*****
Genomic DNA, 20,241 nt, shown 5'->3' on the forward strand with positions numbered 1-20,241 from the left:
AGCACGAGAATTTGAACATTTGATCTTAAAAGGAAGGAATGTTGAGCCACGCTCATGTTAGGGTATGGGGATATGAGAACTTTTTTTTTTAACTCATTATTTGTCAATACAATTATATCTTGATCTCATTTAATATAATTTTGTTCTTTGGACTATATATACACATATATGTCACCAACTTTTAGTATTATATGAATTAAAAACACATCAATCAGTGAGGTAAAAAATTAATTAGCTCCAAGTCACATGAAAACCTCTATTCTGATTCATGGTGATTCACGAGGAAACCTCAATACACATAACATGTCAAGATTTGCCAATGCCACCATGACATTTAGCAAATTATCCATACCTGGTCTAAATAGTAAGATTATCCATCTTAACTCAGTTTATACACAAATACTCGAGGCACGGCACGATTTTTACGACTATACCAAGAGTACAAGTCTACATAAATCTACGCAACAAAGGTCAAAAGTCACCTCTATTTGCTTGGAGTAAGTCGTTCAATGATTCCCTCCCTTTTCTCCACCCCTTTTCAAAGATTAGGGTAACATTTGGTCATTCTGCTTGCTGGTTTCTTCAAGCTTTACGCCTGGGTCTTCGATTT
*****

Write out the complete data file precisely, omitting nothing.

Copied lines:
Genomic DNA, 20,241 nt, shown 5'->3' on the forward strand with positions numbered 1-20,241 from the left:
AGCACGAGAATTTGAACATTTGATCTTAAAAGGAAGGAATGTTGAGCCACGCTCATGTTAGGGTATGGGGATATGAGAACTTTTTTTTTTAACTCATTATTTGTCAATACAATTATATCTTGATCTCATTTAATATAATTTTGTTCTTTGGACTATATATACACATATATGTCACCAACTTTTAGTATTATATGAATTAAAAACACATCAATCAGTGAGGTAAAAAATTAATTAGCTCCAAGTCACATGAAAACCTCTATTCTGATTCATGGTGATTCACGAGGAAACCTCAATACACATAACATGTCAAGATTTGCCAATGCCACCATGACATTTAGCAAATTATCCATACCTGGTCTAAATAGTAAGATTATCCATCTTAACTCAGTTTATACACAAATACTCGAGGCACGGCACGATTTTTACGACTATACCAAGAGTACAAGTCTACATAAATCTACGCAACAAAGGTCAAAAGTCACCTCTATTTGCTTGGAGTAAGTCGTTCAATGATTCCCTCCCTTTTCTCCACCCCTTTTCAAAGATTAGGGTAACATTTGGTCATTCTGCTTGCTGGTTTCTTCAAGCTTTACGCCTGGGTCTTCGATTT